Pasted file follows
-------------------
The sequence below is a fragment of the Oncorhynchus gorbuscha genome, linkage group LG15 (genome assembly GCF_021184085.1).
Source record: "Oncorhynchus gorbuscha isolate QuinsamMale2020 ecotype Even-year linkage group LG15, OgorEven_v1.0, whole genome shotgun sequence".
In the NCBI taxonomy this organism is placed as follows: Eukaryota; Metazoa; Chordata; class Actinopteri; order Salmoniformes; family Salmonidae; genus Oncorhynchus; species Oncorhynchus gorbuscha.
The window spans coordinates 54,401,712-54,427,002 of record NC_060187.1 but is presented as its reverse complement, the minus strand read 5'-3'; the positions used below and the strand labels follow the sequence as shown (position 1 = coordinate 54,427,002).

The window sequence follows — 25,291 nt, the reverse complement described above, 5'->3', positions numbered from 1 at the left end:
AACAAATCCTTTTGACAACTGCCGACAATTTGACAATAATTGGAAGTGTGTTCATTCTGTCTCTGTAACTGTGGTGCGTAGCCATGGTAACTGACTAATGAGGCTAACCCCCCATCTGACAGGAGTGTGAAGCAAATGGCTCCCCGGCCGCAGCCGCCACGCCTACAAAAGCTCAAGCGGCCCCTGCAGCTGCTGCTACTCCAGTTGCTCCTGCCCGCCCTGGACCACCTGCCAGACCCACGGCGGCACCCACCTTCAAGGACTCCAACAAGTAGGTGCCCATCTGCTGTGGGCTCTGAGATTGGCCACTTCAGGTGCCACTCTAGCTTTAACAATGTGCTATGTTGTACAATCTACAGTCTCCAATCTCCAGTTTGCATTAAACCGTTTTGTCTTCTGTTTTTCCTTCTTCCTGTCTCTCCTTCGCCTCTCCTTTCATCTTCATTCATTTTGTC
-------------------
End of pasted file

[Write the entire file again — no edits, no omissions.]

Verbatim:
The sequence below is a fragment of the Oncorhynchus gorbuscha genome, linkage group LG15 (genome assembly GCF_021184085.1).
Source record: "Oncorhynchus gorbuscha isolate QuinsamMale2020 ecotype Even-year linkage group LG15, OgorEven_v1.0, whole genome shotgun sequence".
In the NCBI taxonomy this organism is placed as follows: Eukaryota; Metazoa; Chordata; class Actinopteri; order Salmoniformes; family Salmonidae; genus Oncorhynchus; species Oncorhynchus gorbuscha.
The window spans coordinates 54,401,712-54,427,002 of record NC_060187.1 but is presented as its reverse complement, the minus strand read 5'-3'; the positions used below and the strand labels follow the sequence as shown (position 1 = coordinate 54,427,002).

The window sequence follows — 25,291 nt, the reverse complement described above, 5'->3', positions numbered from 1 at the left end:
AACAAATCCTTTTGACAACTGCCGACAATTTGACAATAATTGGAAGTGTGTTCATTCTGTCTCTGTAACTGTGGTGCGTAGCCATGGTAACTGACTAATGAGGCTAACCCCCCATCTGACAGGAGTGTGAAGCAAATGGCTCCCCGGCCGCAGCCGCCACGCCTACAAAAGCTCAAGCGGCCCCTGCAGCTGCTGCTACTCCAGTTGCTCCTGCCCGCCCTGGACCACCTGCCAGACCCACGGCGGCACCCACCTTCAAGGACTCCAACAAGTAGGTGCCCATCTGCTGTGGGCTCTGAGATTGGCCACTTCAGGTGCCACTCTAGCTTTAACAATGTGCTATGTTGTACAATCTACAGTCTCCAATCTCCAGTTTGCATTAAACCGTTTTGTCTTCTGTTTTTCCTTCTTCCTGTCTCTCCTTCGCCTCTCCTTTCATCTTCATTCATTTTGTC